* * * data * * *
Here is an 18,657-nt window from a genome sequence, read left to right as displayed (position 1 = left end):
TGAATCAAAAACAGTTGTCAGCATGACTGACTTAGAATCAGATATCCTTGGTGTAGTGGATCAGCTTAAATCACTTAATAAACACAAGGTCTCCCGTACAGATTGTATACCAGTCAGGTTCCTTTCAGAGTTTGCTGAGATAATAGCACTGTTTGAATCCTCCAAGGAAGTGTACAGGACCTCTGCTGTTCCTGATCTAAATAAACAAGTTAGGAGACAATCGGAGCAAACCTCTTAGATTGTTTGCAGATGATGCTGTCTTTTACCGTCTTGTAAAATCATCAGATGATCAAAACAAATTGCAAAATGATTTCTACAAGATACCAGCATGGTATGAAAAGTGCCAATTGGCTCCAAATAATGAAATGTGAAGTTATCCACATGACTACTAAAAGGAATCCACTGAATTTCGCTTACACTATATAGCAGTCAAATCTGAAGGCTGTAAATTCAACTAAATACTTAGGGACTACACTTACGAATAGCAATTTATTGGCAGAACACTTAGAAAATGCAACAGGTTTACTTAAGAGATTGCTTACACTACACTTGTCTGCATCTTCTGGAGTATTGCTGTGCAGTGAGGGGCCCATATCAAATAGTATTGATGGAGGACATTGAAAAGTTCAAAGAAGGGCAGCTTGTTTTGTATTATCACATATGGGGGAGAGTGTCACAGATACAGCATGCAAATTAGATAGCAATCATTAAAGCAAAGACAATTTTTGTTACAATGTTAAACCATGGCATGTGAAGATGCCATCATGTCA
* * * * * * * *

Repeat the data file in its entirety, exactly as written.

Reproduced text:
Here is an 18,657-nt window from a genome sequence, read left to right as displayed (position 1 = left end):
TGAATCAAAAACAGTTGTCAGCATGACTGACTTAGAATCAGATATCCTTGGTGTAGTGGATCAGCTTAAATCACTTAATAAACACAAGGTCTCCCGTACAGATTGTATACCAGTCAGGTTCCTTTCAGAGTTTGCTGAGATAATAGCACTGTTTGAATCCTCCAAGGAAGTGTACAGGACCTCTGCTGTTCCTGATCTAAATAAACAAGTTAGGAGACAATCGGAGCAAACCTCTTAGATTGTTTGCAGATGATGCTGTCTTTTACCGTCTTGTAAAATCATCAGATGATCAAAACAAATTGCAAAATGATTTCTACAAGATACCAGCATGGTATGAAAAGTGCCAATTGGCTCCAAATAATGAAATGTGAAGTTATCCACATGACTACTAAAAGGAATCCACTGAATTTCGCTTACACTATATAGCAGTCAAATCTGAAGGCTGTAAATTCAACTAAATACTTAGGGACTACACTTACGAATAGCAATTTATTGGCAGAACACTTAGAAAATGCAACAGGTTTACTTAAGAGATTGCTTACACTACACTTGTCTGCATCTTCTGGAGTATTGCTGTGCAGTGAGGGGCCCATATCAAATAGTATTGATGGAGGACATTGAAAAGTTCAAAGAAGGGCAGCTTGTTTTGTATTATCACATATGGGGGAGAGTGTCACAGATACAGCATGCAAATTAGATAGCAATCATTAAAGCAAAGACAATTTTTGTTACAATGTTAAACCATGGCATGTGAAGATGCCATCATGTCA